McCarthy advertised in the December issue of Vanity Fair, of all places. Just a picture of the Chocolate Santa — there’s no mention of butt plugs. I somehow doubt that butt plugs have ever been mentioned in Vanity Fair. But there it is, big as life, and in chocolate. The model for McCarthy’s chocolate Santa is a 24-meter high bronze one he made for the City of Rotterdam, entitled Santa with Butt Plug. The chocolate versions are entitled Santa with Christmas Tree, but they aren’t fooling anyone. That smooth, conical wavy thing doesn’t look at all like an evergreen. If anything, it looks like an Arp sculpture, which is what attracted McCarthy in the first place. But it is, in fact, a butt plug.

Oddly, the less the Santas sell, the more McCarthy likes it, because overproduction means chaos in the factory. He also likes what if references. “One side of the art world is the gallery as a type of shop that sells sculpture or figurines. You have figurines selling for huge prices — $22 million for a Koons. It’s an object you walk around. It sits in the middle of the space. These things need the context of the gallery. They’re not contextual in a life sense. But I’ve got a shop and I’m making figurines. There are a lot of different things going on in the art world. One of them is the production of statues and figurines. So my shop is a metaphor for the art world. I think this obsession with figurines is like constipation. It cancels out so much, this idea that the value of art to a culture can be locked up in a statue or figurine or in the rectangle of a painting, and be internal to these things, and that’s it’s unnecessary to get messy and include life….”

There was a moment at the beginning of the life of Pop Art when it seemed to contain a  genuine populist spirit. Today, however, multiples are not in favor. The appeal of the original unique work is bigger than ever. The precious object that speculators prefer dominates the art world. But McCarthy offers an alternative. Not only an edition — an edition gone hog wild. The idea is to make as many as possible during the run of the show: to overproduce to the extent that production destroys the means of production.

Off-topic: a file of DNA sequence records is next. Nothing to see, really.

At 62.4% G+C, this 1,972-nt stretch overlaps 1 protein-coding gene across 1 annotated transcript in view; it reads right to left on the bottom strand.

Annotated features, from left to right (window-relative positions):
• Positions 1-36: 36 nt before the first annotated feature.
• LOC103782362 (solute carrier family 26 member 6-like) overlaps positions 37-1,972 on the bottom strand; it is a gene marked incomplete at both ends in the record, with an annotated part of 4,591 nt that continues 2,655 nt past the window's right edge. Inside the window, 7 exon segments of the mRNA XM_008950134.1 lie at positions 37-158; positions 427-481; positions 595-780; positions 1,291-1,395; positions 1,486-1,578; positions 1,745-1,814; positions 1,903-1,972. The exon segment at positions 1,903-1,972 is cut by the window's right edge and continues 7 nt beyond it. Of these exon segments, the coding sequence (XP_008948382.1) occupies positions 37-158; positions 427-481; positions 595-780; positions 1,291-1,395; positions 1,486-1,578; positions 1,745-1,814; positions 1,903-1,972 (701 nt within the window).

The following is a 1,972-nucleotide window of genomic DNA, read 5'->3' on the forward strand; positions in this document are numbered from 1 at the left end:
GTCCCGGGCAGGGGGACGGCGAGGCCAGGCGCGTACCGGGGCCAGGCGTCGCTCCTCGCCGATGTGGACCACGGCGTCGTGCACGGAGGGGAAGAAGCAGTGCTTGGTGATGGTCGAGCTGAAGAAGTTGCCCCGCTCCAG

And the medium, of course, is chocolate. “Chocolate is the opposite of stainless steel,” says McCarthy, drolly. He likes the problems that presents. You can eat it, but then it won’t appreciate. If you keep it, inevitably nature will reclaim it. Chocolate “blooms” and turns white. In any case, this is not an archival work. “I could give them away, I guess,” says McCarthy, “but then they wouldn’t accumulate.”

The Peter Paul Chocolates Chocolate Santa exhibition closes on Christmas Eve, but McCarthy says it’s not the end. “I own all that equipment. It will go on. It’s just a question of where and when.” Of course, someone could come along and buy the factory itself, as a “franchise.” But I think part of the deal should be the obligation to keep it going, and continue to fill the world with more and more Santa with Butt Plugs.

The more you think about it, the more fascinating this model of art becomes. I guess there’s a place for a $23 million heart, but it’s not my place. But eating a $100 Santa with Butt Plug — well, that would make me feel closer to art. Like I was a part of it, or it a part of me — for a few hours, anyway. I love the idea of art as out-of-control production — production that shuts down and creates a happy sort of chaos. Now you see it, now you don’t. That’s magic. That’s life.


[Table of contents]

S/S 2008 issue 9